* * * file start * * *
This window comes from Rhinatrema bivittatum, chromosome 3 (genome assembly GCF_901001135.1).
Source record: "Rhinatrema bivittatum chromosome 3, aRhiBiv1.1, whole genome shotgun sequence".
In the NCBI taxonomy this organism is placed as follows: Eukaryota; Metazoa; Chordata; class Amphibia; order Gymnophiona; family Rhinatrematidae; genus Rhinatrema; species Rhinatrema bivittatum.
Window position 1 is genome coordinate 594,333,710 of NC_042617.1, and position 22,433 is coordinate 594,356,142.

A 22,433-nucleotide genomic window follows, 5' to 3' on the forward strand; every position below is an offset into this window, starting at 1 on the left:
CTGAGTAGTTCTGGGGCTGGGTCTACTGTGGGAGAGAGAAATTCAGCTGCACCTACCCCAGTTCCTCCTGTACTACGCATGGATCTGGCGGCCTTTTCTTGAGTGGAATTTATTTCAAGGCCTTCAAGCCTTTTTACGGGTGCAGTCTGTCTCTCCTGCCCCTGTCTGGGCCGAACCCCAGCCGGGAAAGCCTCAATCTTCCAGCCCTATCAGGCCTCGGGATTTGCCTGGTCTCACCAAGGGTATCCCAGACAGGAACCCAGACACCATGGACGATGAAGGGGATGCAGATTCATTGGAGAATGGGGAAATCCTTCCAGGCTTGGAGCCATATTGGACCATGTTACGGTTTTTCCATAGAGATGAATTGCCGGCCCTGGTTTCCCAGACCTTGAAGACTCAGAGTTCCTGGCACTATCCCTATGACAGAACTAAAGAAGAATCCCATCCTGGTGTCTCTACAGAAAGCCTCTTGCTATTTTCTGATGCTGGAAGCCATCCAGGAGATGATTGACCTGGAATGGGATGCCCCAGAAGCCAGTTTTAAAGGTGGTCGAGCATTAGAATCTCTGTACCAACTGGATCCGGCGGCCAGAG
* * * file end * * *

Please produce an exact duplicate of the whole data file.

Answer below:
This window comes from Rhinatrema bivittatum, chromosome 3 (genome assembly GCF_901001135.1).
Source record: "Rhinatrema bivittatum chromosome 3, aRhiBiv1.1, whole genome shotgun sequence".
In the NCBI taxonomy this organism is placed as follows: Eukaryota; Metazoa; Chordata; class Amphibia; order Gymnophiona; family Rhinatrematidae; genus Rhinatrema; species Rhinatrema bivittatum.
Window position 1 is genome coordinate 594,333,710 of NC_042617.1, and position 22,433 is coordinate 594,356,142.

A 22,433-nucleotide genomic window follows, 5' to 3' on the forward strand; every position below is an offset into this window, starting at 1 on the left:
CTGAGTAGTTCTGGGGCTGGGTCTACTGTGGGAGAGAGAAATTCAGCTGCACCTACCCCAGTTCCTCCTGTACTACGCATGGATCTGGCGGCCTTTTCTTGAGTGGAATTTATTTCAAGGCCTTCAAGCCTTTTTACGGGTGCAGTCTGTCTCTCCTGCCCCTGTCTGGGCCGAACCCCAGCCGGGAAAGCCTCAATCTTCCAGCCCTATCAGGCCTCGGGATTTGCCTGGTCTCACCAAGGGTATCCCAGACAGGAACCCAGACACCATGGACGATGAAGGGGATGCAGATTCATTGGAGAATGGGGAAATCCTTCCAGGCTTGGAGCCATATTGGACCATGTTACGGTTTTTCCATAGAGATGAATTGCCGGCCCTGGTTTCCCAGACCTTGAAGACTCAGAGTTCCTGGCACTATCCCTATGACAGAACTAAAGAAGAATCCCATCCTGGTGTCTCTACAGAAAGCCTCTTGCTATTTTCTGATGCTGGAAGCCATCCAGGAGATGATTGACCTGGAATGGGATGCCCCAGAAGCCAGTTTTAAAGGTGGTCGAGCATTAGAATCTCTGTACCAACTGGATCCGGCGGCCAGAG